Tuesday, February 24, 2015

My Mercedes Marathon- 2015

When I finished the Music City Marathon in 2011 (Link: Music City Miracle), I knew I wanted to do at least 1 more.

I finished that goal by running in the Mercedes Marathon this past weekend as a 'bucket list' challenge: I wanted to run a marathon at age 50.


The biggest challenge of a marathon is the commitment to train. I basically did a 26 week running schedule- the toughest part being right in the middle of football season!

AND- I had my gall bladder removed about 10 days before my training was supposed to start! I hope my surgeon does not read this... she would not be happy that I was at football practice 2 days after surgery and began slow jogging just 10 days later.

Lisa was a huge help through Sept and Oct- because we often were starting the 7 and 8 mile mid-week runs at 4:40 AM!

And we had a tough football season- so most of my fall long runs on Saturdays was sad. We did have some great moments including a 12 mile run in Tuscaloosa during the Alabama- Texas A&M game and a 18 mile run at Chief Ladiga Trail- running from Piedmont through Jacksonville, AL.

I laugh because I said I wanted to run a 1/2 and a full as a goal only to realize that I ran 11 half marathons (or more)!

My hardest pre-marathon run was a 24.5 killer at my usual long site: this is for my notes but I ran the Mtn Brook Jemison loop 3 times and did the entire Homewood greenbelt.... I was dying!


I made a decision to train in 'neutral Nikes' (pictured above). The lady at Track Shack was shocked that I was running roads in trail shoes...but I had not 1 single injury during the entire time. My favorite shoe was the Terra Kiger- but I ran the Race (started) in Pegasus. All in all I ran through 4 pair of shoes!

Again- thankful to be injury free for the entire process!

I used map my run- but again GPS is off of a real road race. For example - my 24.5 run may have only been 22.5.

Long Running Musts:
water and re-hydrate or sports drink
Gu or I liked Laura Bars
Body Glide
Hat/sunglasses/ear buds
better trim toenails!


I would be remiss if I didn't mention how Emergen-C and Advocare Spark and Rehydrate helped me during my runs and in my recovery.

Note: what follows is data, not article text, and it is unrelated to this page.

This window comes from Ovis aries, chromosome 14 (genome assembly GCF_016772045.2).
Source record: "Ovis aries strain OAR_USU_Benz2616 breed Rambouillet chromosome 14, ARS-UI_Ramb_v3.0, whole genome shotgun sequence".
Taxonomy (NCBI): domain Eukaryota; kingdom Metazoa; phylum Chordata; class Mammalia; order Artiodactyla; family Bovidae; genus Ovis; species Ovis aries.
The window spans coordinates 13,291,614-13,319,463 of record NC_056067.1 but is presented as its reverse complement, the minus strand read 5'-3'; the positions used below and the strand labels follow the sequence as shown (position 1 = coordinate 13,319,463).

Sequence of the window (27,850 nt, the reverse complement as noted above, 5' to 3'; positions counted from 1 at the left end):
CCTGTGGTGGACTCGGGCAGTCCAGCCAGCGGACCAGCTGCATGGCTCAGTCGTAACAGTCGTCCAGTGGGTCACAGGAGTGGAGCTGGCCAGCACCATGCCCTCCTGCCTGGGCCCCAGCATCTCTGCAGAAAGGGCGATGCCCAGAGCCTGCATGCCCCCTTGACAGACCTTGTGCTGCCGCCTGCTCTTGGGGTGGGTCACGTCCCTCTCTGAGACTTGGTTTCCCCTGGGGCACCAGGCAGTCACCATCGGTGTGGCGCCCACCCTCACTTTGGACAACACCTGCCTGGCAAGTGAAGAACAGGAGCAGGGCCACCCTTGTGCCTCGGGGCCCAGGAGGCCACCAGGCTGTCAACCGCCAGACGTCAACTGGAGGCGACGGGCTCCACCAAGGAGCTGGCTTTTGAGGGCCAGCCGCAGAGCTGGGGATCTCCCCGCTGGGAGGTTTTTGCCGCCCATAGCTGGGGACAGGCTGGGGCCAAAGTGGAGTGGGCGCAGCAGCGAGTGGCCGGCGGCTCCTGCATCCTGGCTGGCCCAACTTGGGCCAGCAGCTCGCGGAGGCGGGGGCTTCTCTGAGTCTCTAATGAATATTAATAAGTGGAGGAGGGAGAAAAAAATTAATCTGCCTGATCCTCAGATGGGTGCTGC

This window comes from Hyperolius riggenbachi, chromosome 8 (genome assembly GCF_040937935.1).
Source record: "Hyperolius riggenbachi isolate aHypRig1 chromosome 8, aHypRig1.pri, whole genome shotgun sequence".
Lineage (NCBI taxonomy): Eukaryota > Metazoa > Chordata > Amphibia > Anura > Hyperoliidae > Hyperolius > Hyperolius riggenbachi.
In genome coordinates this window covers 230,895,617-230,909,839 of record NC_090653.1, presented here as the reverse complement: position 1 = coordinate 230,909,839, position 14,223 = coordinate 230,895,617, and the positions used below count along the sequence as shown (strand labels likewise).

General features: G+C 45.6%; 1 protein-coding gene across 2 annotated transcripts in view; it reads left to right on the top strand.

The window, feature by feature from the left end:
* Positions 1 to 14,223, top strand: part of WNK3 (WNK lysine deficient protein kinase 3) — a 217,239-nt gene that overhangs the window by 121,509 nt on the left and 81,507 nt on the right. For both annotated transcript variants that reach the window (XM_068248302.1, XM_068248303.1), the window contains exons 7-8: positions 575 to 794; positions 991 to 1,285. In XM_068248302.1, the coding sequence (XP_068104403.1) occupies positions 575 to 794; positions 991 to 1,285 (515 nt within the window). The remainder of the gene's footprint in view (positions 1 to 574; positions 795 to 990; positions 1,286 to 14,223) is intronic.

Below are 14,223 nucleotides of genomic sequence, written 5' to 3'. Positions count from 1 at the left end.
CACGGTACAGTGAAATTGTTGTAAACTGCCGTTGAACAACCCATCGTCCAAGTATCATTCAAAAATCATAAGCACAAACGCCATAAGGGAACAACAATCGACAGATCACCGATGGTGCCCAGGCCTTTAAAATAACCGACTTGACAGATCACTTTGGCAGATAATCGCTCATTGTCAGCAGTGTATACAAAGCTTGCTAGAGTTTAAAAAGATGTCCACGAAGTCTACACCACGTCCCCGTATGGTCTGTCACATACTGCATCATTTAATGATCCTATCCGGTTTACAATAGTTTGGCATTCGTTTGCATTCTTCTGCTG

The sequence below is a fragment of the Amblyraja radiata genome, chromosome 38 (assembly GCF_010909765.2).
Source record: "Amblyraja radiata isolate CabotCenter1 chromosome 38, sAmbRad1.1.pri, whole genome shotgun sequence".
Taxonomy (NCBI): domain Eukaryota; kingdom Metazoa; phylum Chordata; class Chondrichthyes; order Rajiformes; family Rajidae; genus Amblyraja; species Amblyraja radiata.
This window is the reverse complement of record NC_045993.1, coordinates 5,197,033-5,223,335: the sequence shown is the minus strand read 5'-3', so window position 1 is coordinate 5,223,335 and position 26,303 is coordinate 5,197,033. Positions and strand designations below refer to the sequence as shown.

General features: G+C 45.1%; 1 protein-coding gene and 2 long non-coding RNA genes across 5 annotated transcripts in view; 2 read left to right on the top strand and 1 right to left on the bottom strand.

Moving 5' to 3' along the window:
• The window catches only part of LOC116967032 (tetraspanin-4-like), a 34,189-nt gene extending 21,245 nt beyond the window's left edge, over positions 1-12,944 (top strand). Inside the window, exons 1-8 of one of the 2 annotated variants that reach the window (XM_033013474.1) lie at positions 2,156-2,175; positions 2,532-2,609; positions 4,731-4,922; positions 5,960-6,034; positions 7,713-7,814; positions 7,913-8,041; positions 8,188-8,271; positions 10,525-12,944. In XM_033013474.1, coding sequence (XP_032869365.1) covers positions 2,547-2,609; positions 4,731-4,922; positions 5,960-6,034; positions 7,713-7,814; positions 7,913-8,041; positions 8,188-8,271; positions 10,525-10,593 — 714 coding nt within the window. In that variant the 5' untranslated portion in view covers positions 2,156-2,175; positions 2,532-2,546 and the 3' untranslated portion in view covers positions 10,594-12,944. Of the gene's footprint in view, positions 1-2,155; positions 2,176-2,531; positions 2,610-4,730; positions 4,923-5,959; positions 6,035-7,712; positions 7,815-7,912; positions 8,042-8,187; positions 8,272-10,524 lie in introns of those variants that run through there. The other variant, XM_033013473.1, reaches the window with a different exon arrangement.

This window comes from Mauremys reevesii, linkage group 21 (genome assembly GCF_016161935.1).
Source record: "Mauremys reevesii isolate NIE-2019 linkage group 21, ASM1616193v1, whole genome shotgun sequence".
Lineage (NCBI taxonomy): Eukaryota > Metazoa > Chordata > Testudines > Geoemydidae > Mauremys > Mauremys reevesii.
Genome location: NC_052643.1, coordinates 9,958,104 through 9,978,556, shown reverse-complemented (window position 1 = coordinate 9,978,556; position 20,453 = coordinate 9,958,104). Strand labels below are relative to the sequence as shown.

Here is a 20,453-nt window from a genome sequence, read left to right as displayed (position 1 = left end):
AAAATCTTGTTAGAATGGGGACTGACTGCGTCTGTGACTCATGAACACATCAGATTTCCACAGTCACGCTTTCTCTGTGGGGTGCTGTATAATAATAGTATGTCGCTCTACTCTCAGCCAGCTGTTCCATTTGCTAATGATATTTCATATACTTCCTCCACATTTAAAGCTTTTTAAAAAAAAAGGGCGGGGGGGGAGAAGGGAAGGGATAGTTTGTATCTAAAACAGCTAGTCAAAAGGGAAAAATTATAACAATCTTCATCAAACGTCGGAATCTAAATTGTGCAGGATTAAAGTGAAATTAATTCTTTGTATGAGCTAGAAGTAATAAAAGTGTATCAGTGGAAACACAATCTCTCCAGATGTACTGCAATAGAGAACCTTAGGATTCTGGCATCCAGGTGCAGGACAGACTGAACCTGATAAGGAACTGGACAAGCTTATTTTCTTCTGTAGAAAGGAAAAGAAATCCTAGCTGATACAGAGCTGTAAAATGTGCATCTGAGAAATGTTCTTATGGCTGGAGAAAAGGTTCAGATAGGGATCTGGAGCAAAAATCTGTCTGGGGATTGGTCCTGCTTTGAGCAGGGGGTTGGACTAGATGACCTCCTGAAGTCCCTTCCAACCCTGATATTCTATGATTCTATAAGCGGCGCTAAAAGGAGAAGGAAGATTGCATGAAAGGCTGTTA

These items became very important to me in terms of supplementing my water throughout my weeks of training.

Ernie Conwell introduced me to Emergen-C in 2006 or 2007 and it has become a staple for me. I believe I am a much healthier person because of it.

Meredith Fitzpatrick was kind enough to suggest Spark and Rehydrate to me. I ended up liking Rehydrate better because it didn't have caffeine. But I know that when I drank a water bottle with rehydrate in it around mile 13 on my long training runs, I noticed it took longer for me to 'hit the wall' and I never experienced severe cramping.

Always thankful for the good people God sends my way to help me out!


Could not have been worse- I had a tough December- then I was sick almost all January! I coughed for 3 weeks!

The Friday before was one of my worst days at work ever
Saturday night, I chaperoned the school dance in the rain

I went to bed Sat night at 12:30- calves tired- and stressed! As I fought to sleep my thought was "I am in big trouble".


Mid week as 19 degrees- weekend rain- so to get to run in 50 degree slight mist was a pure blessing!


I enjoyed it- I like the route and 2 laps is fine. I really feel I might have broken 5 hours had I not stepped in a big puddle around mile 8! I just did not see it and stepped right in it!

By mile 13 I could tell my left foot was getting raw.

I called my wife and she brought the dry shoes and socks I had packed. We swapped out at Railroad Park- but I lost 3 or 4 minutes in the process. Had I not changed though... I would not have finished.

I feel very blessed to do this- I am now retired from Marathons!

Here are My stats 2011 and 2015


MUSIC CITY 2011                         MERCEDES 2015

FINISH: 5:12:53                                 FINISH: 5:13:39
PACE:11:56                                      PACE: 11:59
5K- 32:27                                           5K- 
10K:1:06:41                                      10K- 1:04:55
HALF: 2:21:34                                   HALF 2:19:37
20 MI: 3:43:59
OVERALL: 2918 OUT OF 4082         705 out of 850?
DIVISION: 185 OUT OF 240              73 (50 YEARS OLD) out of 81
GENDER: 1727 OUT OF 2249           472 out of 575?

Friday, February 13, 2015

The Right of the Owner and the Appeal of our Arguments

In my lifetime, we have seen the ebb and flow of argumentation and the swing of momentum among societal attitudes in areas of the social norms of morality. How do we judge right and wrong? Is there a consensus of virtue?

The study of these trends are fascinating: women's issues, civil rights, medical ethics, abortion, the legalization of marijuana, 'just' wars, economic equality, and most recently the definition of marriage issues.

As we see poll after poll, trends of momentum, and the wrestling of a nation over 'justice' and 'protection' in 'issues'- it is the major shift that often goes unnoticed.